Millions of animals are killed in these large wildfires, and that includes deer, elk and moose. These large herbivores are already in short supply (generally) and their depleted populations are a key reason that we are seeing these massive wildfires taking hold in America, since they along with other large herbivores like wild horses, evolved in North America and greatly affect the amount of fuels (grasses and brush) in and around forests. The science that supports this fact is incontrovertible. According to Science Magazine: “By altering the quantity and distribution of fuel supplies, large herbivores can shape the frequency, intensity, and spatial distribution of fires across a landscape. There are even unique interactions among large herbivore populations that can influence fire regimes. For example, facilitative interactions between white rhinoceros and mesoherbivores result in reduced fuel loads and fuel continuity, and consequently fewer large, intense fires. Other factors can influence the frequency and intensity of fires, particularly in locations where the total area burned is strongly related to ungulate population size. For example, Serengeti wildebeest (Connochaetes taurinus) populations irrupted after the rinderpest virus was eradicated in the 1960s, and the subsequent increase in grazing pressure led to a widespread reduction in the extent of fires and delayed recovery of tree populations. The removal of plant biomass by browsing also reduces fire fuel loads and decreases fire susceptibility. Thus, there is scant evidence of fire in much of Australia until the megafauna disappeared after humans arrived.”
The further depletion of large game animals by wildfires adversely affects the hunting industry, and that industry alone accounts for $10 billion annually in America. Here again, that revenue is more than triple the all-time high revenue of the entire US cattle industry.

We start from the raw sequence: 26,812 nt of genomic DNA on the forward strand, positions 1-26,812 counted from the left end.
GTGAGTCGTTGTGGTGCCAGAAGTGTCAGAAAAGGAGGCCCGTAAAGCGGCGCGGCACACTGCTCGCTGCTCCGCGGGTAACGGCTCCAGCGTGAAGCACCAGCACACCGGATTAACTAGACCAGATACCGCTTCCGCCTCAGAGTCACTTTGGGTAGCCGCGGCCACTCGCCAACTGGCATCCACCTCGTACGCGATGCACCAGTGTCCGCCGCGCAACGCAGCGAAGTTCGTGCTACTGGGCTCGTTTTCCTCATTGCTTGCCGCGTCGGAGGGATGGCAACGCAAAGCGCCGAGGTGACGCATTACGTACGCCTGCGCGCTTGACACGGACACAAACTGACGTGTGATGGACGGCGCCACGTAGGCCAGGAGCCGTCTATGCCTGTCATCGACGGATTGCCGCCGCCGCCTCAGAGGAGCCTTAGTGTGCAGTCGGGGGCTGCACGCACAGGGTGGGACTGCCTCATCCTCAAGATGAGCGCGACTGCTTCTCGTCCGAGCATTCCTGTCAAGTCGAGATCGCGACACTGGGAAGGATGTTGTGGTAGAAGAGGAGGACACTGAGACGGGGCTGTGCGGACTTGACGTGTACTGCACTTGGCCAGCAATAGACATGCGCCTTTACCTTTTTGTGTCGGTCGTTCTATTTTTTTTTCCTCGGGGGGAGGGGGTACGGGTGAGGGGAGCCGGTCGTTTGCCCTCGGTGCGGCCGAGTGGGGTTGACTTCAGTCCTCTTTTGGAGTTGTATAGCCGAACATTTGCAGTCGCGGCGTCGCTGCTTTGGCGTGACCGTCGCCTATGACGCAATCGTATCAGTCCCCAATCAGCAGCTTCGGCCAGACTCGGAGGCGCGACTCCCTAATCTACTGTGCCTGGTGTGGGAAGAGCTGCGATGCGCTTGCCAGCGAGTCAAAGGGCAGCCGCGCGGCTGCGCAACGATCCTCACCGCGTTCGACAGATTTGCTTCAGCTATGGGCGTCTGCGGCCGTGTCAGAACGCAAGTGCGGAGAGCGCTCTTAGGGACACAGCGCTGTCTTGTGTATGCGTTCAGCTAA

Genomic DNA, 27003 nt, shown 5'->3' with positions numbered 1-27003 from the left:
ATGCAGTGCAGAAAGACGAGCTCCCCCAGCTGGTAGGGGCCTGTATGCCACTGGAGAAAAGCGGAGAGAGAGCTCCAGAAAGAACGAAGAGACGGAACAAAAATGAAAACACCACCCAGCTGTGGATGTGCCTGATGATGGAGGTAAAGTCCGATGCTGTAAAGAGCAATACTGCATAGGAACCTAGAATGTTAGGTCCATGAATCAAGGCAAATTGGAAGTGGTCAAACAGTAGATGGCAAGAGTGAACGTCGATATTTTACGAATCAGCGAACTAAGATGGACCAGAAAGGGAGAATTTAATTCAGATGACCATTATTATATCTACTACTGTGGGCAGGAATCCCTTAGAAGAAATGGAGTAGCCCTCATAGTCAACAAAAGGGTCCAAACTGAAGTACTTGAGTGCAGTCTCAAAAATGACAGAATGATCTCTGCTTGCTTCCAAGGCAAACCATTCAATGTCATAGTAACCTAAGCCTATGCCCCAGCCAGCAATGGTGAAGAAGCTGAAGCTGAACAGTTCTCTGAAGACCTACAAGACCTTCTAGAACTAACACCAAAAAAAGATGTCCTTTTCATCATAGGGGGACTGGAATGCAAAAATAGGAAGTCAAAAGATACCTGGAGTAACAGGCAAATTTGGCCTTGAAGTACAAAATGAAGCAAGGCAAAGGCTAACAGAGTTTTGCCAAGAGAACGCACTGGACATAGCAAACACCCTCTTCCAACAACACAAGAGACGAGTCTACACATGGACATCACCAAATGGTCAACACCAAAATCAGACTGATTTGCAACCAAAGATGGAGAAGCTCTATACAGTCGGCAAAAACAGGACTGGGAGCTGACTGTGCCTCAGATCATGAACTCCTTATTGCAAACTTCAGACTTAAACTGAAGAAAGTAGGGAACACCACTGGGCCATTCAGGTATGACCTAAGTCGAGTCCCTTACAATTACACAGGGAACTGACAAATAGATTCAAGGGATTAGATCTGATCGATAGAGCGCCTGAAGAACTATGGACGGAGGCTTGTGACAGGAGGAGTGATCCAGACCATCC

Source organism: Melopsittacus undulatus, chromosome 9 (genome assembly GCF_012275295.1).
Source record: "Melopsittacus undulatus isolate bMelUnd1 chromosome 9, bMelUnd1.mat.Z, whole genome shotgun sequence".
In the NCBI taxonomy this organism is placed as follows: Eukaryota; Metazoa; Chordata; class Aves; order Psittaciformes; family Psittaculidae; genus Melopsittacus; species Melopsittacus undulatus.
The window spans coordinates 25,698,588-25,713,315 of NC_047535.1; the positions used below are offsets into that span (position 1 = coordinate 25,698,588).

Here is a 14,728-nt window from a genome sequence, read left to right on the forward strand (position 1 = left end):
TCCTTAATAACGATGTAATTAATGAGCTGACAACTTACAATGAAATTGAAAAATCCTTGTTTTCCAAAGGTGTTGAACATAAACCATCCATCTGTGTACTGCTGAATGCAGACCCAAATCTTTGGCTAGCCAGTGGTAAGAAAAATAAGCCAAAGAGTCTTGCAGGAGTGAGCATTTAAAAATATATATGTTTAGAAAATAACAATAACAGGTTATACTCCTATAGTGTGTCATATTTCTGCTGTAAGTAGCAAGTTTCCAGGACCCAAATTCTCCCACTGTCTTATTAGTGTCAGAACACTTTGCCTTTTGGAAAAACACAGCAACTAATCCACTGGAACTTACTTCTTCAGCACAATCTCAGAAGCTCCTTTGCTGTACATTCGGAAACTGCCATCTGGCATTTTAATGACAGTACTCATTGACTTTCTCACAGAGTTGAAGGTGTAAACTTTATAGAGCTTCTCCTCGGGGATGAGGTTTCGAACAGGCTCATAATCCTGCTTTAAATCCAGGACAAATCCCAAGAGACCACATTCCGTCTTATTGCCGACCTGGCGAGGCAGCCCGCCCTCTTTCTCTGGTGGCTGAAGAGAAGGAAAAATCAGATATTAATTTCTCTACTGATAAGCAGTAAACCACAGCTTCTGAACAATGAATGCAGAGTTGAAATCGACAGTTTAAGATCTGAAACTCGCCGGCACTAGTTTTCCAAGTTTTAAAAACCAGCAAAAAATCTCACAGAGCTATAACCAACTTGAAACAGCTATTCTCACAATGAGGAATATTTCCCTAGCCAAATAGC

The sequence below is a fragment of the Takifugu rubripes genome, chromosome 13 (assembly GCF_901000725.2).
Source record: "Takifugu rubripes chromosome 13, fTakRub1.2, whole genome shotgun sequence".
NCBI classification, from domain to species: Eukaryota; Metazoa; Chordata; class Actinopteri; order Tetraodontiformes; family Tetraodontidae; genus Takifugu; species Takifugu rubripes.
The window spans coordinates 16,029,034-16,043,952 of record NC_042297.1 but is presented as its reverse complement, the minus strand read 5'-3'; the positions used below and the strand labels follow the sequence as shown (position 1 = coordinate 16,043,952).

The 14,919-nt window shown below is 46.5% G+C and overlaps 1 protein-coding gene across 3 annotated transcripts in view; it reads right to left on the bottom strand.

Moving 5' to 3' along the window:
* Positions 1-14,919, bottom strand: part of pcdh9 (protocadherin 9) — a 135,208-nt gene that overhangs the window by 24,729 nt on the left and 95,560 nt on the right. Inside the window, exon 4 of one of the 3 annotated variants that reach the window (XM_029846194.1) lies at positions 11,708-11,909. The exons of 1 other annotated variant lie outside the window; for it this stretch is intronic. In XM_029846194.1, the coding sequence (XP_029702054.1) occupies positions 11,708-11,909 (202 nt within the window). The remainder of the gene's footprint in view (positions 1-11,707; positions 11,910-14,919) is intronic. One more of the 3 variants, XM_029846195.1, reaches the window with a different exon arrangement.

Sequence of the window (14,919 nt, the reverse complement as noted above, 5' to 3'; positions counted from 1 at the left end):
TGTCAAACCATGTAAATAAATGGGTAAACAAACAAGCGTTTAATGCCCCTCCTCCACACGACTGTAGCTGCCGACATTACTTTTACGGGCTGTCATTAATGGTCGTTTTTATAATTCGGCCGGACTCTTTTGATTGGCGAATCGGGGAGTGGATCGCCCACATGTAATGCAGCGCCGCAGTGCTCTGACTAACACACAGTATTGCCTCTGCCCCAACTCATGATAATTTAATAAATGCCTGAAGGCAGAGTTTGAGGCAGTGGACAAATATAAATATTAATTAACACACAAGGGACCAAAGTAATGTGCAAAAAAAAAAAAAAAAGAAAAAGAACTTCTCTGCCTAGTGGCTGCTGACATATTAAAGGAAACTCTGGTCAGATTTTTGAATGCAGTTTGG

According to one 2009 fire-cost report: “US Forest Service and other local, State, Federal, and Tribal government wildfire suppression costs have also escalated dramatically, to nearly $2 billion/year. Preliminary research indicates that USFS suppression costs may represent only 2-10% of the total “cost-plus-loss” damages to burned forests, however; recent public losses attributable to major forest wildfires may total $20 billion to $100 billion/year (or possibly more).”
The current forest management paradigm stinks (and may even be suspect) and the deforestation of America proves it beyond any debate. Right now, with the given management methods, large areas of America will be deforested during the lifetimes of most readers; it’s only a matter of ‘how much’ and ‘how fast’ we lose it.
The only thing that can change the trajectory of this rolling train-wreck is an innovative pre-fire management paradigm (prevention is half the battle), which integrates new and cost effective methodologies.
One such novel pre-fire management methodology has been recently unveiled and is called the Wild Horse Fire Brigade (#WHFB).
Wild Horse Fire Brigade is endorsed by numerous scientists, tens of thousands of people as well as two noted radio talk show hosts; Bill Meyer (KMED), and Lars Larson, who spoke with me about this new and exciting initiative on his show (live show recording).
UPDATE: Additional Interview with William Simpson on the Bill Meyer Show (August 21. starts at 10:40 into the segment).